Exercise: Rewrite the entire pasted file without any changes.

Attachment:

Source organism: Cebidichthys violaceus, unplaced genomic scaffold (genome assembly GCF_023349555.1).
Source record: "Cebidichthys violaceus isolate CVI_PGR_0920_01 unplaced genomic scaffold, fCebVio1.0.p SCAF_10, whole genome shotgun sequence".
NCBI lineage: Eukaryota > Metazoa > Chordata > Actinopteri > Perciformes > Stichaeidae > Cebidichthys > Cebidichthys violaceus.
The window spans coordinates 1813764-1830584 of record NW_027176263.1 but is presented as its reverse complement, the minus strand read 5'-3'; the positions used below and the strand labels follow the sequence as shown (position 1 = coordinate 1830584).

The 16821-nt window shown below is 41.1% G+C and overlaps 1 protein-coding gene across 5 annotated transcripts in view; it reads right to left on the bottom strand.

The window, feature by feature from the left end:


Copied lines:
Source organism: Cebidichthys violaceus, unplaced genomic scaffold (genome assembly GCF_023349555.1).
Source record: "Cebidichthys violaceus isolate CVI_PGR_0920_01 unplaced genomic scaffold, fCebVio1.0.p SCAF_10, whole genome shotgun sequence".
NCBI lineage: Eukaryota > Metazoa > Chordata > Actinopteri > Perciformes > Stichaeidae > Cebidichthys > Cebidichthys violaceus.
The window spans coordinates 1813764-1830584 of record NW_027176263.1 but is presented as its reverse complement, the minus strand read 5'-3'; the positions used below and the strand labels follow the sequence as shown (position 1 = coordinate 1830584).

The 16821-nt window shown below is 41.1% G+C and overlaps 1 protein-coding gene across 5 annotated transcripts in view; it reads right to left on the bottom strand.

The window, feature by feature from the left end: